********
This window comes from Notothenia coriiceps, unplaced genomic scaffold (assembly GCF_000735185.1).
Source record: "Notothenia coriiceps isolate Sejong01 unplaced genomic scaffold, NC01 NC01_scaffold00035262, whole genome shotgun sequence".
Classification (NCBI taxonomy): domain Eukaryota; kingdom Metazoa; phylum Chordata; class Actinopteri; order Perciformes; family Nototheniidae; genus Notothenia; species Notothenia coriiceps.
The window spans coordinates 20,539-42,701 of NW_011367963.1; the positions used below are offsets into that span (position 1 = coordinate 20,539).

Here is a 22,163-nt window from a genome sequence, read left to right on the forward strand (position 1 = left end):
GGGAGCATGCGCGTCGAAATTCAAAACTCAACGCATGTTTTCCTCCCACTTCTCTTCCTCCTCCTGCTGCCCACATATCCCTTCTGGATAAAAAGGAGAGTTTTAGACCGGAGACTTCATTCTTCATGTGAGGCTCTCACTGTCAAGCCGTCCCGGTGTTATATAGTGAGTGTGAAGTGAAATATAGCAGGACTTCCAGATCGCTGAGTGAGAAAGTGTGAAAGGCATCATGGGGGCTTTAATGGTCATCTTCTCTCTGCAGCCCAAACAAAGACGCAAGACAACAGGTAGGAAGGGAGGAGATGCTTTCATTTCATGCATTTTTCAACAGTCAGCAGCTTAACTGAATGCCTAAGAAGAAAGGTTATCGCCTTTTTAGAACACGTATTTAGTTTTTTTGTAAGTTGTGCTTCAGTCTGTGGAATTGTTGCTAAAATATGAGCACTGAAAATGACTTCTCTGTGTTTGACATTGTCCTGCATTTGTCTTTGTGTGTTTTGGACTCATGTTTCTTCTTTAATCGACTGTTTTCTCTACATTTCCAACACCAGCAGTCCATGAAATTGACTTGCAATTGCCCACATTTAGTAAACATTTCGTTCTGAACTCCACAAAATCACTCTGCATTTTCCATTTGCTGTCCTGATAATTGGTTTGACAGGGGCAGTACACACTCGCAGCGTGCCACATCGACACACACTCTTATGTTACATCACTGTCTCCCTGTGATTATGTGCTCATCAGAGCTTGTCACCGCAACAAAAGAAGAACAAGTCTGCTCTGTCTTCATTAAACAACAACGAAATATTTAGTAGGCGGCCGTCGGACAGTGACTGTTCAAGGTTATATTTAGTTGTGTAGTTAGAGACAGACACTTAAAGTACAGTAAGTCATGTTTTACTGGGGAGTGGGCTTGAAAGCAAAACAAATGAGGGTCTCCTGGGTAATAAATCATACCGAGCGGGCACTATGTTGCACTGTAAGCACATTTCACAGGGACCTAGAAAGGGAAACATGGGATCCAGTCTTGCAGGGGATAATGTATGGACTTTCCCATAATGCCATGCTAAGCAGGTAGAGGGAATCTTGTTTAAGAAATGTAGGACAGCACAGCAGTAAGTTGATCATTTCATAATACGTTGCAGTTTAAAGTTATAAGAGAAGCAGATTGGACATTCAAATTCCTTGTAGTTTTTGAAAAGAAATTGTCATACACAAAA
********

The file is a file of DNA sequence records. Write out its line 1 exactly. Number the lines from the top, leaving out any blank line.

This window comes from Notothenia coriiceps, unplaced genomic scaffold (assembly GCF_000735185.1).